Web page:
Do You Know How The UK Coins Are Made And What Are They Made of?

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The processes involved in producing a coin can be broken down into three different sections: making the blanks, making the dies and striking the coins.

Making the blanks

Depending on the alloy required, the appropriate metals are melted in the necessary proportions in a furnace. The metal is then extracted from the furnace in the form of a continuous strip, which is cut to produce coils weighing up to 2.8 tonnes. The strip is passed through powerful rolling mills to reduce it to the thickness of a coin. Blank discs of metal are then punched from the strip in a blanking press at a rate of up to 10,000 a minute. Rolling metal under great pressure makes it hard so the blanks have to be softened, something which is achieved by heating them in an annealing furnace at up to 950°C.

Making the dies

Once a design has been approved, a plaster model is prepared at several times the diameter of the intended coin. The plaster model is scanned by a ruby-tipped probe which records the design as a digital file on a computer. Guided by this digital file, an engraving machine cuts the design into a piece of steel at the correct size of the coin. Known as a reduction punch, this piece of steel is then used to make the dies which will actually strike the coins.

Striking the coins

For the final stage of the process, the blanks are fed into a coining press containing a pair of dies. Applying a pressure of around 60 tonnes, the dies strike the blanks and turn them into coins at speeds of up to 850 a minute.

= 1 penny coin =

First Issued February 15, 1971

Diameter 20.3mm

Weight 3.56g

Thickness Bronze: 1.52mm. Copper-plated steel: 1.65mm

Composition Bronze (97pc copper, 2.5pc zinc, 0.5pc tin)

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= 2 pence coin =

First Issued February 15, 1971

Diameter 25.9mm

Weight 7.12g

Thickness Bronze: 1.85mm. Copper-plated steel: 2.03mm

Composition Bronze (97pc copper, 2.5pc zinc, 0.5pc tin)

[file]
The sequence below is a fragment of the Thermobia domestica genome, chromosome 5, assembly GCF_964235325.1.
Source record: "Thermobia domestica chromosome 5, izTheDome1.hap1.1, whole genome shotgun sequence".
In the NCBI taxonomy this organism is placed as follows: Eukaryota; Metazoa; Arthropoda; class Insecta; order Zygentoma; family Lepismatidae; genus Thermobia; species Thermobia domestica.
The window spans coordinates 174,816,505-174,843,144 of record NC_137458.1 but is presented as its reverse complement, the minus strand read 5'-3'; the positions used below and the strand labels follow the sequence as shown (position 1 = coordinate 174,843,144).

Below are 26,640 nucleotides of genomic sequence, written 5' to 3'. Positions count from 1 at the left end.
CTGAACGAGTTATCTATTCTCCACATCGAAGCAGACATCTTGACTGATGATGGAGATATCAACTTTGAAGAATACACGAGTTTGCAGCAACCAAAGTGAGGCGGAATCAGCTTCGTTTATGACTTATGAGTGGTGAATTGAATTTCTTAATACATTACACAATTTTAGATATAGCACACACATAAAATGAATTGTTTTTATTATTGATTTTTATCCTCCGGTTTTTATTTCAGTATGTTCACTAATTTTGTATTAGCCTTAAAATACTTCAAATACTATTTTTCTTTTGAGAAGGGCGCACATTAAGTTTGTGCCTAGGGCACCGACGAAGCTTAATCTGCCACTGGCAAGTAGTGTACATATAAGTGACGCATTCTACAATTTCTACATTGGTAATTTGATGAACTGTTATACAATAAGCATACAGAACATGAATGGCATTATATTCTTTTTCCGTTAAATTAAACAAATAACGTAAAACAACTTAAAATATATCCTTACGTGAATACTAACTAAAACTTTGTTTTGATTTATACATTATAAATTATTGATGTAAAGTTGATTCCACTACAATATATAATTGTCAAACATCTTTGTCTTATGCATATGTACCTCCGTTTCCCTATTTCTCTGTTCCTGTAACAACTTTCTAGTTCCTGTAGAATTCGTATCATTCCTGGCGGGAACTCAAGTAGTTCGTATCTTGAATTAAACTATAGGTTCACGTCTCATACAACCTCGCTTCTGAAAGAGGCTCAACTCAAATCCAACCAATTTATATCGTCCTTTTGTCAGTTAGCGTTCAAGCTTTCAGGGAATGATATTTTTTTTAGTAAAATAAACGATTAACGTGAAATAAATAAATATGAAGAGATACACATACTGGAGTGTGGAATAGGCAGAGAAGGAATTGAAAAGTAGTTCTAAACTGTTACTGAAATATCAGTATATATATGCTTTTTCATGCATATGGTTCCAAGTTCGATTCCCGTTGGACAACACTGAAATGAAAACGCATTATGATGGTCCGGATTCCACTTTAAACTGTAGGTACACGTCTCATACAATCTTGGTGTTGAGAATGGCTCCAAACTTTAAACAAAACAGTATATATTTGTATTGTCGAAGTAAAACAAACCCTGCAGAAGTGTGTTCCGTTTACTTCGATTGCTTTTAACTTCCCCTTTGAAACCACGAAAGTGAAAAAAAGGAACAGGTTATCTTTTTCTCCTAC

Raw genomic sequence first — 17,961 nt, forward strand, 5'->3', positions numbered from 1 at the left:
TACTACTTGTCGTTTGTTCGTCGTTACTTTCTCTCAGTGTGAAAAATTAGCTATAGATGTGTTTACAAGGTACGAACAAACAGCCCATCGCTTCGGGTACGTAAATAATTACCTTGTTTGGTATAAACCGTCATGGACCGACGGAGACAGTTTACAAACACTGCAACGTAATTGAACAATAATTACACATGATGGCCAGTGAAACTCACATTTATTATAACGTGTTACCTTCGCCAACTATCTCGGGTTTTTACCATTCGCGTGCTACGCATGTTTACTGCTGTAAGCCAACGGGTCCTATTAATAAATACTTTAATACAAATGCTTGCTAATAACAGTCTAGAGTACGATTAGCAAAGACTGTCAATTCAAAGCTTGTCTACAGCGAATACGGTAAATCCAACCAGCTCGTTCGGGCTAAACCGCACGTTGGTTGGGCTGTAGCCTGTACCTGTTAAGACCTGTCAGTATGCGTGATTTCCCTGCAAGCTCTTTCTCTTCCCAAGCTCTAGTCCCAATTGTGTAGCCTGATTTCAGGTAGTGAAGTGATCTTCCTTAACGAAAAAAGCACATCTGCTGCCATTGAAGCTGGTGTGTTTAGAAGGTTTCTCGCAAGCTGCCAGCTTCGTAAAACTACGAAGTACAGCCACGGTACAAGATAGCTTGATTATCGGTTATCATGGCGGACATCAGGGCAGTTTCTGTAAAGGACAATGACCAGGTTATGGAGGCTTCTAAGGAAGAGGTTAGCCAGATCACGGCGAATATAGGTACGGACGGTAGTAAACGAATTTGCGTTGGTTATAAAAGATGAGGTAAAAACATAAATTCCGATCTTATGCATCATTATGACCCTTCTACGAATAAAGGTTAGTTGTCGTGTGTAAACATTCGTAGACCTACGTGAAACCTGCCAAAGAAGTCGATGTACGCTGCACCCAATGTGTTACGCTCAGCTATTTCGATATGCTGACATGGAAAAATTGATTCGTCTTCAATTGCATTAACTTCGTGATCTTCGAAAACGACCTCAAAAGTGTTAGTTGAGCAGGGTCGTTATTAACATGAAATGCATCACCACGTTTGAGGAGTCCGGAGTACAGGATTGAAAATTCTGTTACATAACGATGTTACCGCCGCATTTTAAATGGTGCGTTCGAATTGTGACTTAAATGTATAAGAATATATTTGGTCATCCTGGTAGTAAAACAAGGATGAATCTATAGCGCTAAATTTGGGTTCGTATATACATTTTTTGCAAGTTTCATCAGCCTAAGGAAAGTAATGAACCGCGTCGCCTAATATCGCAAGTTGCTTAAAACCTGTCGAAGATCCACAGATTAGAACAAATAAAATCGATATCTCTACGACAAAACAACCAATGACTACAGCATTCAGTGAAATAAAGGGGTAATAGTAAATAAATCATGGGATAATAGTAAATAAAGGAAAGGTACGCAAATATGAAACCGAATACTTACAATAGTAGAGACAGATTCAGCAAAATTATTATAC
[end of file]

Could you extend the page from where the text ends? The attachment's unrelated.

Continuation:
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= 5 pence coin =

First Issued Smaller version in June 1990.

Diameter 18.0mm

Weight 3.25g

Thickness 1.7mm

Composition Cupro-nickel (75pc copper, 25pc nickel)

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= 10 pence coin =

First Issued Smaller version in September 1992.

Diameter (since 1992) 24.5mm

Weight 6.5g

Thickness 1.85mm

Composition Cupro-nickel (75pc copper, 25pc nickel)

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= 20 pence coin =

First Issued June 9, 1982

Diameter 21.4mm

Weight 5g

Thickness 1.7mm

Composition Cupro-nickel (84pc copper, 16c nickel)

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= 50 pence coin =

First Issued Smaller version introduced in September 1997. Diameter (since 1997) 27.3mm

Weight 8.0g

Thickness 1.78mm

Composition Cupro-nickel (75pc copper, 25pc nickel)

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= 1 pound coin =

Issue Date April 21, 1983

Diameter 22.5mm

Weight 9.5g

Thickness 3.15mm

Composition Nickel-Brass (70pc copper, 5.5pc nickel, 24.5pc zinc)

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= 2 pound coin =

First Issued June 15, 1998

Diameter 28.4mm

Weight 12g

Thickness 2.5mm

Composition, Outer Nickel-Brass (76pc copper, 4pc nickel, 20pc zinc). Inner Cupro-nickel (75pc copper, 25pc nickel)

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= 5 pound coin =

First Issued August 4, 1990. Previously crowns had a face value of 25p

Diameter 38.61mm

Weight 28.28g

Thickness 2.89mm

Composition Cupro-nickel (75pc copper, 25pc nickel)

Collector versions have been struck in precious metals

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As an international manufacturer and supplier for copper sheet and bronze sheet, Shanghai Metal Corporation produces slitting, edging, and oscillates winding to fit your specific copper requirements. To find out more, please visit our Website or send your inquiry here. Our English speaking personnel will be more than pleased to help you. Follow us on  LinkedInTwitter, FacebookInstagram and don’t forget to subscribe to our YouTube channel. Or you could try our new mobile app by scanning our QR code.

Sources: Royal Mint, The Telegraph, museumvictoria.com.au

William P.//SMC Editor

Read more articles by this author here.

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